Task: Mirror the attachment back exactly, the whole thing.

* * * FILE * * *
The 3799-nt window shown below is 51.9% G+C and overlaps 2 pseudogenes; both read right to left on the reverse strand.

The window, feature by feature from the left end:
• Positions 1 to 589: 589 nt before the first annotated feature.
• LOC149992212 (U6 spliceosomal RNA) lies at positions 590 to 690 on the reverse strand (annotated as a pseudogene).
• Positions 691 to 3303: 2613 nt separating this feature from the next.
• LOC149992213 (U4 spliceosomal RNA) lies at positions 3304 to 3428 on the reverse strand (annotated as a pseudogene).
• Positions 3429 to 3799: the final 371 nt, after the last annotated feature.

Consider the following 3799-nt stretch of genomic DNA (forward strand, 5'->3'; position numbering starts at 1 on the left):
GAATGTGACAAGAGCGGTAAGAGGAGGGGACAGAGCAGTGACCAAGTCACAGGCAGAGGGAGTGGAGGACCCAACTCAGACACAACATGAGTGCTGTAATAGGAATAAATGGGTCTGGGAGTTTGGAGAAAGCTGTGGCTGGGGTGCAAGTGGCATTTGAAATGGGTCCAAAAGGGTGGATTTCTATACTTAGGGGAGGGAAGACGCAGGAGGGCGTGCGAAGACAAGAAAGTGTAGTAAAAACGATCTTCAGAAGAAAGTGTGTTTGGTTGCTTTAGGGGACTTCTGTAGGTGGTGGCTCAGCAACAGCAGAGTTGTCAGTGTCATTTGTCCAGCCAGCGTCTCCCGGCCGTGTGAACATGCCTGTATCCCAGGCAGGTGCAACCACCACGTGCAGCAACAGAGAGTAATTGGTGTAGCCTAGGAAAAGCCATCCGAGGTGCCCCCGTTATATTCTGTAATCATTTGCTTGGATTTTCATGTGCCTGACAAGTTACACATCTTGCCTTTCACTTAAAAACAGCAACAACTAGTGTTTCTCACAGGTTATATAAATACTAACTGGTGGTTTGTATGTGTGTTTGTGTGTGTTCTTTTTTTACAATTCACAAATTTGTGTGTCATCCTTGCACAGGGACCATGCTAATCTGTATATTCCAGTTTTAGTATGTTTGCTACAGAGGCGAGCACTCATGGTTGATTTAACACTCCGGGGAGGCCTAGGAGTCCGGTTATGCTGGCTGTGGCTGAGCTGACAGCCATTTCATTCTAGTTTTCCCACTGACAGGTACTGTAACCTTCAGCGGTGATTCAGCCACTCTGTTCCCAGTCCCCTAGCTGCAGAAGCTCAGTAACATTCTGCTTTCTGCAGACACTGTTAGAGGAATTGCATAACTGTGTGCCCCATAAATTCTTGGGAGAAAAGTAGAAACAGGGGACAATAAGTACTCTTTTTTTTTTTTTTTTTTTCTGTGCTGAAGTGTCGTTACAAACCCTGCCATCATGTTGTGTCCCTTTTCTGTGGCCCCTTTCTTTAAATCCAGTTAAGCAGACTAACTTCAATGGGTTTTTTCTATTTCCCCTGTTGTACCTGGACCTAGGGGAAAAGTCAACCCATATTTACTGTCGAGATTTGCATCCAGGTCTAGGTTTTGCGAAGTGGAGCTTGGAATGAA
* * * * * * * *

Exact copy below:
The 3799-nt window shown below is 51.9% G+C and overlaps 2 pseudogenes; both read right to left on the reverse strand.

The window, feature by feature from the left end:
• Positions 1 to 589: 589 nt before the first annotated feature.
• LOC149992212 (U6 spliceosomal RNA) lies at positions 590 to 690 on the reverse strand (annotated as a pseudogene).
• Positions 691 to 3303: 2613 nt separating this feature from the next.
• LOC149992213 (U4 spliceosomal RNA) lies at positions 3304 to 3428 on the reverse strand (annotated as a pseudogene).
• Positions 3429 to 3799: the final 371 nt, after the last annotated feature.

Consider the following 3799-nt stretch of genomic DNA (forward strand, 5'->3'; position numbering starts at 1 on the left):
GAATGTGACAAGAGCGGTAAGAGGAGGGGACAGAGCAGTGACCAAGTCACAGGCAGAGGGAGTGGAGGACCCAACTCAGACACAACATGAGTGCTGTAATAGGAATAAATGGGTCTGGGAGTTTGGAGAAAGCTGTGGCTGGGGTGCAAGTGGCATTTGAAATGGGTCCAAAAGGGTGGATTTCTATACTTAGGGGAGGGAAGACGCAGGAGGGCGTGCGAAGACAAGAAAGTGTAGTAAAAACGATCTTCAGAAGAAAGTGTGTTTGGTTGCTTTAGGGGACTTCTGTAGGTGGTGGCTCAGCAACAGCAGAGTTGTCAGTGTCATTTGTCCAGCCAGCGTCTCCCGGCCGTGTGAACATGCCTGTATCCCAGGCAGGTGCAACCACCACGTGCAGCAACAGAGAGTAATTGGTGTAGCCTAGGAAAAGCCATCCGAGGTGCCCCCGTTATATTCTGTAATCATTTGCTTGGATTTTCATGTGCCTGACAAGTTACACATCTTGCCTTTCACTTAAAAACAGCAACAACTAGTGTTTCTCACAGGTTATATAAATACTAACTGGTGGTTTGTATGTGTGTTTGTGTGTGTTCTTTTTTTACAATTCACAAATTTGTGTGTCATCCTTGCACAGGGACCATGCTAATCTGTATATTCCAGTTTTAGTATGTTTGCTACAGAGGCGAGCACTCATGGTTGATTTAACACTCCGGGGAGGCCTAGGAGTCCGGTTATGCTGGCTGTGGCTGAGCTGACAGCCATTTCATTCTAGTTTTCCCACTGACAGGTACTGTAACCTTCAGCGGTGATTCAGCCACTCTGTTCCCAGTCCCCTAGCTGCAGAAGCTCAGTAACATTCTGCTTTCTGCAGACACTGTTAGAGGAATTGCATAACTGTGTGCCCCATAAATTCTTGGGAGAAAAGTAGAAACAGGGGACAATAAGTACTCTTTTTTTTTTTTTTTTTTTCTGTGCTGAAGTGTCGTTACAAACCCTGCCATCATGTTGTGTCCCTTTTCTGTGGCCCCTTTCTTTAAATCCAGTTAAGCAGACTAACTTCAATGGGTTTTTTCTATTTCCCCTGTTGTACCTGGACCTAGGGGAAAAGTCAACCCATATTTACTGTCGAGATTTGCATCCAGGTCTAGGTTTTGCGAAGTGGAGCTTGGAATGAA